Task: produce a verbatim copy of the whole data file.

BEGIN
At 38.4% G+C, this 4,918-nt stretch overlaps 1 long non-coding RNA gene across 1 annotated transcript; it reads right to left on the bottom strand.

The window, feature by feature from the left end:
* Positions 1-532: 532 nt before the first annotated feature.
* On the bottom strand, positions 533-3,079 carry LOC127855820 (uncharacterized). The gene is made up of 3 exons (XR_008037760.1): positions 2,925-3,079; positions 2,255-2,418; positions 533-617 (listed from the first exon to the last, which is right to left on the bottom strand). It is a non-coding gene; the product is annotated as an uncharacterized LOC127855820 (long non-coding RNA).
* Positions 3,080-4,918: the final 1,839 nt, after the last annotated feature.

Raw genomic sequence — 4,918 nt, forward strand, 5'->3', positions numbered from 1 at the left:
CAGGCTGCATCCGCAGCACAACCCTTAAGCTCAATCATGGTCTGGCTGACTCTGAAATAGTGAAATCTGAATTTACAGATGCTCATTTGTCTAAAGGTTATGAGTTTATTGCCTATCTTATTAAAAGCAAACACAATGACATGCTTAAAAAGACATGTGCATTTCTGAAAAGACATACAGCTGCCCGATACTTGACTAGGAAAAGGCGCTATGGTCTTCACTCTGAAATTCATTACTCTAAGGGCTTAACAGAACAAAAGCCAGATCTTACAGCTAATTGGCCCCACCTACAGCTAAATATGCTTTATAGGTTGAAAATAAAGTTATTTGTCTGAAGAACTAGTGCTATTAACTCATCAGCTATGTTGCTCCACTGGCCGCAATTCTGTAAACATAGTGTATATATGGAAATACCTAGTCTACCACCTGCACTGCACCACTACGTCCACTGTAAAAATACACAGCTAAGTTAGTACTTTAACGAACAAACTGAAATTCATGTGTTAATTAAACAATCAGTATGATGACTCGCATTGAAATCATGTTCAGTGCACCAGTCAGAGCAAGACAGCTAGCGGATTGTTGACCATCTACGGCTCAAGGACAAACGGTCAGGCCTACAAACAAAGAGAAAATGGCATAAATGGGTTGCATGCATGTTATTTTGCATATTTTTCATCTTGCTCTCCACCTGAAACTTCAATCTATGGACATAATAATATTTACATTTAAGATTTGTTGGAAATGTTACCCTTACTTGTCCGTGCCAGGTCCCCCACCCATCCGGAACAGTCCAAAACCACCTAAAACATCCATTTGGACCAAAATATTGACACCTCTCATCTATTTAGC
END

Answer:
At 38.4% G+C, this 4,918-nt stretch overlaps 1 long non-coding RNA gene across 1 annotated transcript; it reads right to left on the bottom strand.

The window, feature by feature from the left end:
* Positions 1-532: 532 nt before the first annotated feature.
* On the bottom strand, positions 533-3,079 carry LOC127855820 (uncharacterized). The gene is made up of 3 exons (XR_008037760.1): positions 2,925-3,079; positions 2,255-2,418; positions 533-617 (listed from the first exon to the last, which is right to left on the bottom strand). It is a non-coding gene; the product is annotated as an uncharacterized LOC127855820 (long non-coding RNA).
* Positions 3,080-4,918: the final 1,839 nt, after the last annotated feature.

Raw genomic sequence — 4,918 nt, forward strand, 5'->3', positions numbered from 1 at the left:
CAGGCTGCATCCGCAGCACAACCCTTAAGCTCAATCATGGTCTGGCTGACTCTGAAATAGTGAAATCTGAATTTACAGATGCTCATTTGTCTAAAGGTTATGAGTTTATTGCCTATCTTATTAAAAGCAAACACAATGACATGCTTAAAAAGACATGTGCATTTCTGAAAAGACATACAGCTGCCCGATACTTGACTAGGAAAAGGCGCTATGGTCTTCACTCTGAAATTCATTACTCTAAGGGCTTAACAGAACAAAAGCCAGATCTTACAGCTAATTGGCCCCACCTACAGCTAAATATGCTTTATAGGTTGAAAATAAAGTTATTTGTCTGAAGAACTAGTGCTATTAACTCATCAGCTATGTTGCTCCACTGGCCGCAATTCTGTAAACATAGTGTATATATGGAAATACCTAGTCTACCACCTGCACTGCACCACTACGTCCACTGTAAAAATACACAGCTAAGTTAGTACTTTAACGAACAAACTGAAATTCATGTGTTAATTAAACAATCAGTATGATGACTCGCATTGAAATCATGTTCAGTGCACCAGTCAGAGCAAGACAGCTAGCGGATTGTTGACCATCTACGGCTCAAGGACAAACGGTCAGGCCTACAAACAAAGAGAAAATGGCATAAATGGGTTGCATGCATGTTATTTTGCATATTTTTCATCTTGCTCTCCACCTGAAACTTCAATCTATGGACATAATAATATTTACATTTAAGATTTGTTGGAAATGTTACCCTTACTTGTCCGTGCCAGGTCCCCCACCCATCCGGAACAGTCCAAAACCACCTAAAACATCCATTTGGACCAAAATATTGACACCTCTCATCTATTTAGC